I only support one simultaneous encode in my SDK, and I'm not actually sure how many the hardware would support as an upper limit.
It's possible to perform a single encode per bitrate, then split it between Flash and HLS on the server side, but then again that already exists in the form of cloud-based transcoders.
It's also possible to take that single encode - h.264, for example - and wrap it twice, once for MP4 and once for HLS, but that would be software, which is CPU intensive. If it's in software, it's not in hardware.
This change seems highly correlated with the change of hands. I thought this would be a temporary phase, but seems to have become worse with time. I think a line of over-moderation is being crossed here.
I would try and flag my own comment so that it gets some attention. EDIT: Unfortunately it seems one cannot do that, but if you agree, and can flag this, please do.
You'll notice that I've written a lot about the community practice of corrective upvotes, which is the best antidote to unfairly faded-out comments. This practice works most of the time. For example, the comment score you're complaining about was corrected hours ago. Corrective upvotes work because few such comments go far into negative territory. They're the best solution because they fix most of these problems silently.
The reason the guidelines ask you not to post complaints about downvoting is that those, by contrast, stick around forever, worsening the threads.
I am well aware of your position, and I do try to correct comments that I feel were unfairly down-voted. However, I dont like this solution at all.
> For example, the comment score you're complaining about was corrected hours ago.
I had upvoted it to compensate for the downvote myself. If this was a single instance I would have moved on. I am seeing this too frequently and I dont see how else I can bring this to your attention. (If there is an alternative please do mention, Would be happy with a Ask dang page.)
A downvote is unfriendly (although sometimes it is indeed deserved). An unfair downvote may or may not get corrected, and now I can only correct it and not give it a positive karma that I otherwise would have liked to. That does not seem to have been the HN way.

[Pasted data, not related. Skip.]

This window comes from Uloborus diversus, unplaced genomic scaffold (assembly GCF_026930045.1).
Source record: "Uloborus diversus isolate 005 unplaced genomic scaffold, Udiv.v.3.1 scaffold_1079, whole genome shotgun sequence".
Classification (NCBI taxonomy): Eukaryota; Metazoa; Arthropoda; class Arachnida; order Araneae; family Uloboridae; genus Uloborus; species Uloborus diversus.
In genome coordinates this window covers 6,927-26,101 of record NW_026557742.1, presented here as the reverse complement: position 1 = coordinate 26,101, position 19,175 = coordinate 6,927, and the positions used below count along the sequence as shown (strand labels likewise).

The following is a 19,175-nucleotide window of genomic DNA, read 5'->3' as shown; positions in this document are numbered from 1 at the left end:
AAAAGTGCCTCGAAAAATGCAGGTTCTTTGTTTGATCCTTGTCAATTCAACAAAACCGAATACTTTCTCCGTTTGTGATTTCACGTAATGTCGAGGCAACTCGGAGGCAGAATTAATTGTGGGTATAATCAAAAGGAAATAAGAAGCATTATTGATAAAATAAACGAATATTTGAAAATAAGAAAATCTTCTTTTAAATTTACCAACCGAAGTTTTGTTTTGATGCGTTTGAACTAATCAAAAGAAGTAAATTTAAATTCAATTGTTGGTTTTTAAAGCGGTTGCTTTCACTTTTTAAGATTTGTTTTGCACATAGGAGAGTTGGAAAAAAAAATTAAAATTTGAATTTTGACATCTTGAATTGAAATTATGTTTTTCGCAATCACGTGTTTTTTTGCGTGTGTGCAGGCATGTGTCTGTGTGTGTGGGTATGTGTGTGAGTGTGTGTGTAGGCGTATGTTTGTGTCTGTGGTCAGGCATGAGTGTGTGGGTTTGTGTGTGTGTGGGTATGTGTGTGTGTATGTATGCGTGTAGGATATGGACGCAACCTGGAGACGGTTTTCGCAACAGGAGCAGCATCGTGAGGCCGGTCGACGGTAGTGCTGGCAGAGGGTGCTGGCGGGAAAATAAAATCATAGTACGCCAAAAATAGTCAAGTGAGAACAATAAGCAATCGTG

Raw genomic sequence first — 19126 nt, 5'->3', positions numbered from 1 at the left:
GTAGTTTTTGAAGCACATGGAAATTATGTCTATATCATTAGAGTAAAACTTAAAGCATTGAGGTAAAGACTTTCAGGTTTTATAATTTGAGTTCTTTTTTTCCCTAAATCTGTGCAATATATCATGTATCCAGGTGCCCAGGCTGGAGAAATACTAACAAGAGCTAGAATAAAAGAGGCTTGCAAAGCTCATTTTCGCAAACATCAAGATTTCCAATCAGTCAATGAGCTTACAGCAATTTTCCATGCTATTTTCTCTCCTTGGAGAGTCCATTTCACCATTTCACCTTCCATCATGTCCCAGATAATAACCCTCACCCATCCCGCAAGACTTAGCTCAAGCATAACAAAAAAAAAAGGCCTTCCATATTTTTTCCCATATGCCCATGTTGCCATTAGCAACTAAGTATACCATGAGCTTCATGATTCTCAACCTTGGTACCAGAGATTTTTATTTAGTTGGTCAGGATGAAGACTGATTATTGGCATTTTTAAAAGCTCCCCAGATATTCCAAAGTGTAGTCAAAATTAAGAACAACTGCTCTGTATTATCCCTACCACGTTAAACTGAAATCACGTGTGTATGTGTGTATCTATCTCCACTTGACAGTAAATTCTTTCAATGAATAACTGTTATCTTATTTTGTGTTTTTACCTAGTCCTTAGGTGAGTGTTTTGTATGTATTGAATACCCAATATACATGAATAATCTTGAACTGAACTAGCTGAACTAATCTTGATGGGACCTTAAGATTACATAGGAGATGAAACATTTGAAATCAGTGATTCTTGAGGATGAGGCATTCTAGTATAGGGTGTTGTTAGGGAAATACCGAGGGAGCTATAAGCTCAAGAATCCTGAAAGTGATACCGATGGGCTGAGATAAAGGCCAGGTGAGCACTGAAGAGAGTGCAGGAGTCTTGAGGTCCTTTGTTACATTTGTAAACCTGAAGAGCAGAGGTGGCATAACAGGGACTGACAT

It still would have been fine if the downvote pattern would have been as before.
Compensatory upvote has been a part of HN since ever. It is not a new invention.
Its the recent uptick in downvotes on perfectly benign comments (not mine) that is bothering me.
What is bothering me is that I noticed that downvoting has acquired a distinct hair trigger edge and a tendency leaning towards petty disagreements. There is a heavy feeling of over moderation in several threads. I am not an old timer by any means but have been around for a while to know that this feels very alien on HN, unsavory too.
On the contrary, this mythical "highly toxic comment" that is being used to justify the change I have seen very little of. Far rarer than a new story with half the comments greyed out, for the entire night.
I love spending time here, I am sure you would want HN to be something like that, so wanted to bring this to your attention even though I was sure this will get downvoted. If this causes some reflection, thats a tiny cost to pay.
Finally, like with system administration, good moderation is one that is barely noticed. I sense things are getting a little overboard. Just an FYI
That's easy: email email@example.com, as the guidelines say.
"Heavy feeling of over-moderation" seems to suggest that you think we're the ones doing most of the downvoting. We're not, of course; users are.
Excellent! have overlooked this, and thanks for responding.
> We're not,
Never doubted that.
On the product I work on, we already have our own house built media server and rtmp restreamer. As to not supporting RTMP, in our experience RTMP had much lower latency, which resulted in us switching away from HLS wherever possible.
I don't actually work on the mobile streaming side of things, I work on the web side, particularly the video player.
It's also bandwidth adaptive streaming, backed by a global CDN, and generates both Live and VOD HLS streams.
But, more importantly, we've designed it in such a way that as a developer, you don't even have to worry about that! The library just exposes a really simple API that does all of the video magic for you.
Kickflip currently requires iOS 7 and works on any iOS device which supports iOS 7.
The Android requirements are a bit steeper, unfortunately: Android needs at least 4.3, as that's when the hardware encoder access API which we use was introduced.